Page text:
By Andy Mannix
By Caleb Hannan
By Olivia LaVecchia
By CP Staff
By Aaron Rupar
By Jacob Wheeler
By Olivia LaVecchia
By Aaron Rupar
IN STILLWATER, THE shops along Main Street maintain their original brick facades, and business signs and awnings are strictly regulated to avoid obtrusiveness. As Minnesota's first city has gained in popularity with Twin Citians eager to taste the pastoral without venturing too far--and as some urbanites have moved to western Wisconsin for the greenery and lower taxes--traffic problems in the area have increased exponentially. What to do? After years of tussles involving the state Department of Transportation (MnDOT), the Met Council, the Minnesota-Wisconsin Boundary Area Commission, environmentalists, and townspeople, a final decision was issued last summer. But it's done little to ease the warring between the various factions.
The decade-old controversy centers around the city's 65-year-old lift bridge, a narrow, decaying edifice that can carry only 14,000 vehicles a day between Minnesota and Wisconsin. A variety of proposals have been advanced, including reinforcing the old bridge and building another one next to it. But MnDOT and the Met Council have elected to build a new bridge farther south in Oak Park Heights. And that's the least popular option among opponents of a new or revamped bridge.
Dan McGuinness, the administrative director of MWBAC, lodges a number of objections--some concerning the new bridge's capacity to meet traffic needs in the future, some revolving around the new bridge's environmental impact and the regional growth policies that underlie it. Sources from MWBAC, the Sierra Club, and other environmental groups say the new bridge, which would be a mile long and cut across the river diagonally (at a construction cost of up to $100 million), would force the relocation of homes and businesses, cut into virgin lands, and wipe out 130 acres of farmland and five wetlands. They add that the character of the St. Croix River--the only one in the state designated by Congress as a National Scenic River--would suffer as well.
Bridge opponents likewise point to a larger issue that neither MnDOT nor the Met Council seems eager to address: urban sprawl. According to statistics from the Land Stewardship Project (LSP), the Twin Cities metro region ranks third among the nation's 25 most sprawling metro areas, exceeded only by Detroit and Dallas-Forth Worth. According to both McGuinness and Lee Ronning of LSP, the bridge project would open a larger gateway into rural Wisconsin and encourage the development of agricultural lands for residential and commercial uses. "Building another road to relieve congestion is an exercise in futility. It is insane to spend this amount to suck money out of the inner city and urbanize farm lands," says Ronning.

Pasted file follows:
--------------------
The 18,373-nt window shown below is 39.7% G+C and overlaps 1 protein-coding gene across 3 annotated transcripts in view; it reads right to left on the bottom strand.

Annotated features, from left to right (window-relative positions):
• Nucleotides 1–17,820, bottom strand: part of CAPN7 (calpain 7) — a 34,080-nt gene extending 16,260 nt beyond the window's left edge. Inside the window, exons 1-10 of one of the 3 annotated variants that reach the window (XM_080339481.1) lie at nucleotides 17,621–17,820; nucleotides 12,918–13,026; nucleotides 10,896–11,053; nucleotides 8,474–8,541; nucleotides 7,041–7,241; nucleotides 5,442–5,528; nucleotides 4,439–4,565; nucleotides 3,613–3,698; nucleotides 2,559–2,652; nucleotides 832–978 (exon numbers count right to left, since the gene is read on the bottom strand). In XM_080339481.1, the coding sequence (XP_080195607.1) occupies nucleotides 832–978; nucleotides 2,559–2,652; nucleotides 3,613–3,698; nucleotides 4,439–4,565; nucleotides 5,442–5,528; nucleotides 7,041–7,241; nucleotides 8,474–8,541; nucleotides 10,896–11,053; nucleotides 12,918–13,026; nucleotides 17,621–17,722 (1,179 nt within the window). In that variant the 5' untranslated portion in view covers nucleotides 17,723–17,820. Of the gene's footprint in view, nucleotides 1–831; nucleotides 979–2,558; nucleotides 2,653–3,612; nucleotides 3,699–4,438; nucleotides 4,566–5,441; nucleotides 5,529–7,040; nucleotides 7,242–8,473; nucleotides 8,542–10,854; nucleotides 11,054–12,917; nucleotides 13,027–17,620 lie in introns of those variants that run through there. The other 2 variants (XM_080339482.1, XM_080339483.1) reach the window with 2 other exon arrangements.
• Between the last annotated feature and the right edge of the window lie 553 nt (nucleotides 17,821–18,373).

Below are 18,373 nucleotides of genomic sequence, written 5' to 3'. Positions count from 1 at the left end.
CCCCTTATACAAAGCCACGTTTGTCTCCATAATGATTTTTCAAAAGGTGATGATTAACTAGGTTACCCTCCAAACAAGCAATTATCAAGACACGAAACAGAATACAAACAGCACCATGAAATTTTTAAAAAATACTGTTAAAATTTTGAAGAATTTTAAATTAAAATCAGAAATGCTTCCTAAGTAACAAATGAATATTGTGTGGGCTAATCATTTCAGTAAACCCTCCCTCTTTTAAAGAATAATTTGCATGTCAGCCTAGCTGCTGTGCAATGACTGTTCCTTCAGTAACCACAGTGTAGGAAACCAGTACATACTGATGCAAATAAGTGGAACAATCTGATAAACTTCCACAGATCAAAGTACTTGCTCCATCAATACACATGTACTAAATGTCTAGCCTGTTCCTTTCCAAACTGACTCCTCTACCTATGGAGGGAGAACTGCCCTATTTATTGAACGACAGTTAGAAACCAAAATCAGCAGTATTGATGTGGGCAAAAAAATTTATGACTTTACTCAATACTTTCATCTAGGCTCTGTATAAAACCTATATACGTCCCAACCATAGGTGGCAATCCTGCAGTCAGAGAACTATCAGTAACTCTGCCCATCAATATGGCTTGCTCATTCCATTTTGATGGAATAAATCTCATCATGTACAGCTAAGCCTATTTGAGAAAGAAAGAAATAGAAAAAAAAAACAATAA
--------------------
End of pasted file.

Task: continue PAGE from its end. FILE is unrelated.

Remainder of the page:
The Met Council was created in 1967 to serve as a regional planning agency for the then-seven-county metro area. By 1990, the count had grown to 13 counties, including two in Wisconsin. Critics maintain that attempts to restrain growth by the Met Council and the governor have been largely ineffectual. While the Council touts such directives as its Regional Blueprint as a sign it's fighting the good fight against urban sprawl, local Sierra Club chapter head Tom Clark says it's all bark and no bite. "When we asked the Met Council last summer why the Blueprint plans weren't applied to the bridge project," he says, "we were told the project had been under way long before the plan was devised. End of discussion."
Although the Sierra Club is exploring the possibility of a lawsuit, there appears to be little realistic chance of interrupting the project. The funding has been procured--federal financing will pick up 80 percent of the tab--land rights are being negotiated, and in June some of the river's mussel population, which includes a couple of endangered species, will be moved upstream.
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